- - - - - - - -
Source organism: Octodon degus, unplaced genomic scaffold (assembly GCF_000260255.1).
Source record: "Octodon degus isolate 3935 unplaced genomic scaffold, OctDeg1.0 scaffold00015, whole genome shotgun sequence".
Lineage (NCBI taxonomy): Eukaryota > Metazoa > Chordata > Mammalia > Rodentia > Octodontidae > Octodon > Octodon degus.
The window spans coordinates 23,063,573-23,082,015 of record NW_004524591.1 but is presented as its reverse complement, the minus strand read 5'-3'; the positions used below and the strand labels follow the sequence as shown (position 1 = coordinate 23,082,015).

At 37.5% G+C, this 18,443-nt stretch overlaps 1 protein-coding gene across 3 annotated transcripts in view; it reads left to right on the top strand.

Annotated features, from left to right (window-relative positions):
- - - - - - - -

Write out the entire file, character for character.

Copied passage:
Source organism: Octodon degus, unplaced genomic scaffold (assembly GCF_000260255.1).
Source record: "Octodon degus isolate 3935 unplaced genomic scaffold, OctDeg1.0 scaffold00015, whole genome shotgun sequence".
Lineage (NCBI taxonomy): Eukaryota > Metazoa > Chordata > Mammalia > Rodentia > Octodontidae > Octodon > Octodon degus.
The window spans coordinates 23,063,573-23,082,015 of record NW_004524591.1 but is presented as its reverse complement, the minus strand read 5'-3'; the positions used below and the strand labels follow the sequence as shown (position 1 = coordinate 23,082,015).

At 37.5% G+C, this 18,443-nt stretch overlaps 1 protein-coding gene across 3 annotated transcripts in view; it reads left to right on the top strand.

Annotated features, from left to right (window-relative positions):